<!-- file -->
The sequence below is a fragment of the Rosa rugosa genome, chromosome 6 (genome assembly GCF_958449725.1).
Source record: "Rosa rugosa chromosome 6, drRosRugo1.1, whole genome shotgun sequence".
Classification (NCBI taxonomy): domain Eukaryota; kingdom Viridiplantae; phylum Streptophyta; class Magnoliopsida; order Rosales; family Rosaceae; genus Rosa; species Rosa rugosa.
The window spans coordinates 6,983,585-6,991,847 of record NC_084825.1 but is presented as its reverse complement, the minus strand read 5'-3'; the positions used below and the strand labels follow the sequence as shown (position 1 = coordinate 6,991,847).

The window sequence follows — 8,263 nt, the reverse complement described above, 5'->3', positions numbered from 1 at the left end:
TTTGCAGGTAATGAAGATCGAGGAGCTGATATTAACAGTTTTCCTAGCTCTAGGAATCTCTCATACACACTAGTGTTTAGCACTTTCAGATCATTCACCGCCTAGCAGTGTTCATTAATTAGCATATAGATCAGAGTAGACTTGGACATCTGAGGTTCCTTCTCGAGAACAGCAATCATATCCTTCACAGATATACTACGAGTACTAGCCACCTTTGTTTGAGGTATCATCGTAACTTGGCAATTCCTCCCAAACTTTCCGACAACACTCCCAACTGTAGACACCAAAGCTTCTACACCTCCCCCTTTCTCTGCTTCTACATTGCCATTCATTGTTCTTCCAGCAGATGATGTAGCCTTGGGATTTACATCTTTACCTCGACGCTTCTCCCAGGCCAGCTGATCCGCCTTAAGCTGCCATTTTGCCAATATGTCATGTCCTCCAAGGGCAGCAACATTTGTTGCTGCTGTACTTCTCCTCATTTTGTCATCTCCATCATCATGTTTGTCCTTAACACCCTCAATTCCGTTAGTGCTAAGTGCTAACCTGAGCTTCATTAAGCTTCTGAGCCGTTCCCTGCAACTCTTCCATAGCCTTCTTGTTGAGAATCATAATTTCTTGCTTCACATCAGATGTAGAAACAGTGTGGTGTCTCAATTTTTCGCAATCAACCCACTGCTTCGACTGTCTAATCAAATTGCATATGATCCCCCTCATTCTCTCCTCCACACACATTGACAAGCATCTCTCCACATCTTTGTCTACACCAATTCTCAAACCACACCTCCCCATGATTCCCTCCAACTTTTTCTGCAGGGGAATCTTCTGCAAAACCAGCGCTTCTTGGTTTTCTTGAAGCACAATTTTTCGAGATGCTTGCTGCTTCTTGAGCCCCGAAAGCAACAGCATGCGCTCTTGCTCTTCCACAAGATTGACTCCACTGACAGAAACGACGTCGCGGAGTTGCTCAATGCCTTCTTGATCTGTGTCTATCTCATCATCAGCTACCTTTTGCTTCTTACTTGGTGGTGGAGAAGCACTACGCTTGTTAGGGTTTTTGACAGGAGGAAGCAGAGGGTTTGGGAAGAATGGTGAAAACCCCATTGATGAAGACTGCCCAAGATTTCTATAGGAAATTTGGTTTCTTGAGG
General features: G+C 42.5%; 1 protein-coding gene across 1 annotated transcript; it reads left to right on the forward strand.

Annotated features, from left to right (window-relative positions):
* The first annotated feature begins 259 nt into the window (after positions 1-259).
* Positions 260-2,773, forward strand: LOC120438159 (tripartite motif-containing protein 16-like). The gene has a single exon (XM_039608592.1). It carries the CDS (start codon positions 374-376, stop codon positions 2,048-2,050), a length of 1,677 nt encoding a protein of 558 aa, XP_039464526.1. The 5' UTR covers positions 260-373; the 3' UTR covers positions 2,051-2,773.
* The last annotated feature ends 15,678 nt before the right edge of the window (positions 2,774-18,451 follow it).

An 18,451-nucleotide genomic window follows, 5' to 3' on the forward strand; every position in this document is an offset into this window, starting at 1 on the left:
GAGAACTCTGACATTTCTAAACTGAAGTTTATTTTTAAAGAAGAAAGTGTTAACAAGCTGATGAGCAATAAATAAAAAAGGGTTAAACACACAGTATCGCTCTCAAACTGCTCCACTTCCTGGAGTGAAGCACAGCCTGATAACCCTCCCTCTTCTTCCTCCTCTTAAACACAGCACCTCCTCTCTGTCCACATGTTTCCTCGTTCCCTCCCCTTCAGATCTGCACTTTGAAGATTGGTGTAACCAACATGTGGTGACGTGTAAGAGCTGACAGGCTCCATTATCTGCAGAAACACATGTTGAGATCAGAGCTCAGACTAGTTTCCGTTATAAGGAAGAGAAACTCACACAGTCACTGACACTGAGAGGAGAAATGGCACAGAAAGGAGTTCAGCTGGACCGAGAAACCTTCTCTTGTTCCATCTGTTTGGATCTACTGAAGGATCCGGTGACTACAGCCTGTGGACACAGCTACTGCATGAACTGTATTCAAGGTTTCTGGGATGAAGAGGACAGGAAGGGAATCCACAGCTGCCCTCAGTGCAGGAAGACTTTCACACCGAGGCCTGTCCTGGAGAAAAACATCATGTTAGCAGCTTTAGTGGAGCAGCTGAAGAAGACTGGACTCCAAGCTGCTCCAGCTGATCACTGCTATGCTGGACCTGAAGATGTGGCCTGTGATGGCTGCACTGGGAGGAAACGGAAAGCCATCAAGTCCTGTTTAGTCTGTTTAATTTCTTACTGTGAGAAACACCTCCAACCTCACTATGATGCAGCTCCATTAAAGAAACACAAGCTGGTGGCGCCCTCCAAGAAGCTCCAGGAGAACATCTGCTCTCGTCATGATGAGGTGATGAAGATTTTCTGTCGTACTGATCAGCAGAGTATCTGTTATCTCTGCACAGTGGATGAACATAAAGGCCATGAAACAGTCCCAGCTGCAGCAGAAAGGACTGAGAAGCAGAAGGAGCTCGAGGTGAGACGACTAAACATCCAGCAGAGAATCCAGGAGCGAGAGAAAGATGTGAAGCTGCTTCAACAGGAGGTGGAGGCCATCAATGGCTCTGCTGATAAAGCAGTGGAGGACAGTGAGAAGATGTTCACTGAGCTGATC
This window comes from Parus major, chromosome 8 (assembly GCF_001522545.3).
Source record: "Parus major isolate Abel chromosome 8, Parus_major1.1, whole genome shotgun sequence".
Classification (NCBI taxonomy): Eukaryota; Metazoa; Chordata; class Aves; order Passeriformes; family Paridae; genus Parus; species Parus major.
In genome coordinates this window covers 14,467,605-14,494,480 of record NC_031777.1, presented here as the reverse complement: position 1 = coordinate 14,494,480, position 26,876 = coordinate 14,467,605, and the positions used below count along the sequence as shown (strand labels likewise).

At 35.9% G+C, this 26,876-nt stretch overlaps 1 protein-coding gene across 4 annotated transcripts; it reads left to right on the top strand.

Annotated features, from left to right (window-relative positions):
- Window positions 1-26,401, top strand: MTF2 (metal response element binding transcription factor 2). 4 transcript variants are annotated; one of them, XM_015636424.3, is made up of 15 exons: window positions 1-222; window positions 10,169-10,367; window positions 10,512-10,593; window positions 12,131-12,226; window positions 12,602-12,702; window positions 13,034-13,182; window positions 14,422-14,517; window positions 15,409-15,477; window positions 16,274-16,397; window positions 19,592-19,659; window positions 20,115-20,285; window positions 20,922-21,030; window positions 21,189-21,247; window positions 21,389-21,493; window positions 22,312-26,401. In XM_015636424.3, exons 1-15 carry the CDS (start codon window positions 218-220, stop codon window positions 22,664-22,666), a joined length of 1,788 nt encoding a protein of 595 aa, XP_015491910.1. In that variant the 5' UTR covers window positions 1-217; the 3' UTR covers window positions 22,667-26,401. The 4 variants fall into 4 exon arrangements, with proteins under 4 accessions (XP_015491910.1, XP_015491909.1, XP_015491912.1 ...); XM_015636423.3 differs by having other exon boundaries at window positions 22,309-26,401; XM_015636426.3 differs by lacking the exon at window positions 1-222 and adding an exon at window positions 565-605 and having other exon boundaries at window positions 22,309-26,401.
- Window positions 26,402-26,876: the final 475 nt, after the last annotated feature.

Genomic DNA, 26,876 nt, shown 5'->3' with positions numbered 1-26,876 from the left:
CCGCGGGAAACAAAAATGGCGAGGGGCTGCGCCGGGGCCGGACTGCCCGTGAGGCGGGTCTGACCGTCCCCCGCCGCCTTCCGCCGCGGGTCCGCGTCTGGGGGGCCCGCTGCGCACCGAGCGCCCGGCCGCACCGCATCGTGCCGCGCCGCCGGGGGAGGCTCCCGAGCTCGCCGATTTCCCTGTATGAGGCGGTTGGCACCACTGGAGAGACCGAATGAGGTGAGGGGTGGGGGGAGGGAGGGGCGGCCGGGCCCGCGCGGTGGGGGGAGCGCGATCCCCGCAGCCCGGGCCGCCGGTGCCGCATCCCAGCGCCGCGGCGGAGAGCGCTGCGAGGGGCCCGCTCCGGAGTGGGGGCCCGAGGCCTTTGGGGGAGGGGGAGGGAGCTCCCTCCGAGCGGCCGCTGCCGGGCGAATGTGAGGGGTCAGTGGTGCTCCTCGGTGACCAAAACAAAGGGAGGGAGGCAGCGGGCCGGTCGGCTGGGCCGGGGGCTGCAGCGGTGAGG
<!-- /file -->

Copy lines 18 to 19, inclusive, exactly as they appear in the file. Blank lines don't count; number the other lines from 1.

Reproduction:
At 35.9% G+C, this 26,876-nt stretch overlaps 1 protein-coding gene across 4 annotated transcripts; it reads left to right on the top strand.

Annotated features, from left to right (window-relative positions):